Vinnie Vincent says that his appearance at one of last year's Gene Simmons Vault Experience shows almost didn't happen because of his lengthy battles with Kiss over royalties. He ultimately did decide to go, but says he was already regretting it on the way home.

As he recalled in a new Rock Talk With Mitch Lafon interview (embedded below), Vincent was driving to the event in Nashville when, thinking about his history with Simmons and Kiss, "I almost turned around and said, 'Go fuck yourself.' Why in the world would I come down and greet you with a smile and try to make this work when what you did to me was reprehensible at best?"

Vincent says he filed suit in 1997, claiming that he was owed millions of dollars from his tenure in Kiss. "These are mine, the fruits of my talent, my labor," he explains. "These are my earnings and you have no right to them. ... I was not giving up. I was going to my grave making sure I sought justice, one way or another. I was going to fight this lawsuit until there were I don't care how many justices retired."

All of this was replaying in Vincent's head on the car ride to the Vault appearance, particularly a moment when he says Simmons' attorney told him, "Oh, Gene would rather pay us $2.5 million in legal fees to fight you than to give you one penny.'"

"There was no reason for any of that," Vincent said, arguing that it would have been easier to simply thank him for his time in the band and offer a settlement instead of dragging it out for almost 20 years. "They did some hideous shit in court to me that was beyond anybody's belief. Beyond the belief of many attorneys I know, that couldn't even believe anybody would go to these unethical levels of trying to hurt somebody, intentionally.

"When you have money, you buy justice. You may not even buy justice, you buy a win or you buy a lose. Mostly people with that kind of money do not lose. Judges are not on the same wavelength of justice. It's a good old boy game."

Vincent goes on to say that the Vault Experience show was his first time seeing Simmons since "being run over by his bus. It's easy to run over somebody when you can just keep forking hundreds of thousands of dollars to your law firm to say, 'Hey, destroy Vinnie. Hey here's another $150,000, here's another $500,000. I want you to destroy Vinnie.'"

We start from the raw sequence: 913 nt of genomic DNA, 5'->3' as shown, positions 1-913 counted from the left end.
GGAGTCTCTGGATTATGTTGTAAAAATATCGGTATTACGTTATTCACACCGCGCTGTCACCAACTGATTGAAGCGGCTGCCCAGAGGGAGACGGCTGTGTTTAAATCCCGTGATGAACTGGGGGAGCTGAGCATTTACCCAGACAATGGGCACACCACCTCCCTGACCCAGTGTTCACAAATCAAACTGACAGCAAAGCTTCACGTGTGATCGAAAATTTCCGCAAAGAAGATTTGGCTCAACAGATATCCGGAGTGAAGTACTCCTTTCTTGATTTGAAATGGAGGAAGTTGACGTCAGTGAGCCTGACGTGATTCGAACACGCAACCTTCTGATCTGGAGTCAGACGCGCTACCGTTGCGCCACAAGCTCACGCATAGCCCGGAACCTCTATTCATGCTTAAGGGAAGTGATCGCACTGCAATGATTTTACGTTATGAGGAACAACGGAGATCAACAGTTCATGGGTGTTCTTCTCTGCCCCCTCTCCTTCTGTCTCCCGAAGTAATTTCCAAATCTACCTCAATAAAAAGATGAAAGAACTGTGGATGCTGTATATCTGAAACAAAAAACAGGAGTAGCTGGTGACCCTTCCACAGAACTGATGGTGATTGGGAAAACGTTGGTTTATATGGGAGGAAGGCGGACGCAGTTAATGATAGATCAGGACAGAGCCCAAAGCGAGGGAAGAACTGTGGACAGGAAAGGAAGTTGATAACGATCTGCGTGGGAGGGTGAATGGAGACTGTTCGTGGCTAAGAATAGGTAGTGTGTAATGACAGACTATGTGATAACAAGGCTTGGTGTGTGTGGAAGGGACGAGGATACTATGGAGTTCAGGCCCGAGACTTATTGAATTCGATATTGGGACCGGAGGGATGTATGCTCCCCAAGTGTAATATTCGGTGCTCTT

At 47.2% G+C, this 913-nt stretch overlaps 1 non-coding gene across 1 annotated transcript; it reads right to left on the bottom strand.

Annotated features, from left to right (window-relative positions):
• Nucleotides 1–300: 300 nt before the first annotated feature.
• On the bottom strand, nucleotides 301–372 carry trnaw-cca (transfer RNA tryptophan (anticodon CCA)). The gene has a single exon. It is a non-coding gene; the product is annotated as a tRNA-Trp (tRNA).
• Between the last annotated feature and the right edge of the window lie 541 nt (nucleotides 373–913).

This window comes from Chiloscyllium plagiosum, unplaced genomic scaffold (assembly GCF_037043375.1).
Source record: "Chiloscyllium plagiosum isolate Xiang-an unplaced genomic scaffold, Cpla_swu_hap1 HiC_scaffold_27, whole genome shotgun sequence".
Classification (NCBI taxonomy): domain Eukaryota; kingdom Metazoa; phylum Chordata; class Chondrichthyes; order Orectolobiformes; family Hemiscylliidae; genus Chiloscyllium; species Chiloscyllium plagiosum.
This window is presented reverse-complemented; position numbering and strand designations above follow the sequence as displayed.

Vincent even pulled his car over, which caused him to arrive late, but kept driving when he told himself, "'You made a promise and he's expecting you there.' And if you're gonna try to put [this] behind you and try to bury this, which is very difficult, it's like somebody murdering your child and you're gonna try to face that person again and say, shake their hand. Which is near-impossible, OK? I'm not built that well, where I can shake somebody's hand for doing that."

He concluded by saying that Simmons didn't even seem particularly welcoming to him. "I felt that it was a cold reception... I was treated very indifferently, and driving home I thought, 'Now why did you just do this?' ...  We took some photos, we talked a little bit, you know, superficial, very indifferent, very cold, nothing warm. And I thought, 'OK, that's the last time I will do the favor, and don't ask me again.'"

Vincent will next take the stage on June 7 at S.I.R. Soundstage in Nashville, a performance which he's calling Speedball Jamm, after his 2001 limited edition instrumental album. He told Lafon that the show will be "the informal, onstage-look-at-each-other and everybody just join in [and] follow where I'm going and let's play our asses off and have fun. It'll probably be about an hour or so of guitar. Vinnie guitar."

 

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